Joint optimization of fleet size and maintenance capacity in a fork-join cyclical transportation systemRevista : Journal of the Operational Research Society
Volumen : 64
Número : 7
Páginas : 982-994
Tipo de publicación : ISI Ir a publicación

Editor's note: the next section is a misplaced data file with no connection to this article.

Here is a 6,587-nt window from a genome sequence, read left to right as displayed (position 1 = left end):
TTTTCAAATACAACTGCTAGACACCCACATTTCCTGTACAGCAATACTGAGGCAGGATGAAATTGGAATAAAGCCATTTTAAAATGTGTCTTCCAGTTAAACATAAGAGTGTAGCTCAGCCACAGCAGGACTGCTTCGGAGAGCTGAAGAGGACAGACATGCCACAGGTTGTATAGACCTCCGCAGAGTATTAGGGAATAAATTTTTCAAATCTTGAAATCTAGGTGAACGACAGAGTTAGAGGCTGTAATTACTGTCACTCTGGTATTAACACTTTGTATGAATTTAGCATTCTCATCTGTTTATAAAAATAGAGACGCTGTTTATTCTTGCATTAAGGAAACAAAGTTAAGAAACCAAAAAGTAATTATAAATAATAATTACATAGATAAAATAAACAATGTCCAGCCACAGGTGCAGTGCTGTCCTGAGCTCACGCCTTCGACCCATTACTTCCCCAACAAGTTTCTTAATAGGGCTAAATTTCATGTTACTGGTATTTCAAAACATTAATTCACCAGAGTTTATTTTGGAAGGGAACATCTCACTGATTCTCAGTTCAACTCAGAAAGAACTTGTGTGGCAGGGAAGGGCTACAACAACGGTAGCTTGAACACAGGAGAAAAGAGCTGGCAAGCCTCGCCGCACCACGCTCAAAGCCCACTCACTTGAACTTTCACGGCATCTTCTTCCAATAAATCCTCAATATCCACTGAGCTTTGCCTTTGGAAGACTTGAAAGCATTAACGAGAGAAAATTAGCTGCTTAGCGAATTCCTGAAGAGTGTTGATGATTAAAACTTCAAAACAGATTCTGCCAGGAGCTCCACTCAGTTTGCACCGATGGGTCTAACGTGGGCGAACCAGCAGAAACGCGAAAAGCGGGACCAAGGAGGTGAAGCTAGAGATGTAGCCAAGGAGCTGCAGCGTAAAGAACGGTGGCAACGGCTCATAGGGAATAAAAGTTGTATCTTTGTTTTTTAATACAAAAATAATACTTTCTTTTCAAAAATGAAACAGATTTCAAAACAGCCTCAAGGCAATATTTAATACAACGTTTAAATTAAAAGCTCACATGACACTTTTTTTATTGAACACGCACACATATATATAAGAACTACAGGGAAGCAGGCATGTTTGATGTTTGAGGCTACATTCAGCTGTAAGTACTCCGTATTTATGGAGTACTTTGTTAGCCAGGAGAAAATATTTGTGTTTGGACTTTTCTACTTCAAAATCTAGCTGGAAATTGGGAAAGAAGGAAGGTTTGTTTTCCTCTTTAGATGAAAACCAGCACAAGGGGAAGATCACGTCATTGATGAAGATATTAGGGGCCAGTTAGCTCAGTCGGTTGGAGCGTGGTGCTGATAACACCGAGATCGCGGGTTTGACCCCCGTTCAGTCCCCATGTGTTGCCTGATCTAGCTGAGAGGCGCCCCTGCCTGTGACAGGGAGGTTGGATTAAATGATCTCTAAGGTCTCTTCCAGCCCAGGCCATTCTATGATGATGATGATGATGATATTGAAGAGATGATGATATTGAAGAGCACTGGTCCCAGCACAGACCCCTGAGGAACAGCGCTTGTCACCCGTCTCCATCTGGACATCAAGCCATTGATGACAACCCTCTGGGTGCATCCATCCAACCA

This article presents an asset management-oriented multi-criteria methodology for the joint estimation of a mobile equipment fleet size, and the maintenance capacity to be allocated in a productive system. Using a business-centred life-cycle perspective, we propose an integrated analytical model and evaluate it using global cost rate, availability and throughput as performance indicators. The global cost components include: (i) opportunity costs associated with lost production, (ii) vehicle idle time costs, and (iii) maintenance resources idle time costs. This multi-criteria approach allows a balanced scorecard to be built that identifies the main trade-offs in the system. The methodology uses an improved closed network queueing model approach to describe the production and maintenance areas. We test the proposed methodology using an underground mining operation case study. The decision variables are the size of a load-haul-dump fleet and specialized maintenance crew levels. Our model achieves savings of 20.6% in global cost terms with respect to a benchmark case. We also optimize the system to achieve desired targets of vehicle availability and system throughput (based on system utilization). The results show increments of 7.1% in vehicle availability and 13.5% in system throughput with respect to baseline case. For the case studied, these criteria also have a maximum, which allows for further improvement if desired. The results also show the importance of using balanced performance measures in the decision process. A multi-criteria optimization was also performed, showing the Pareto front of considered indicators. We discuss the trade-offs among different criteria, and the implications in finding balanced solutions. The proposed analytical approach is easy to implement and requires low computational effort. It also allows for an easy re-evaluation of resources when the business cycle changes and relevant exogenous factors vary.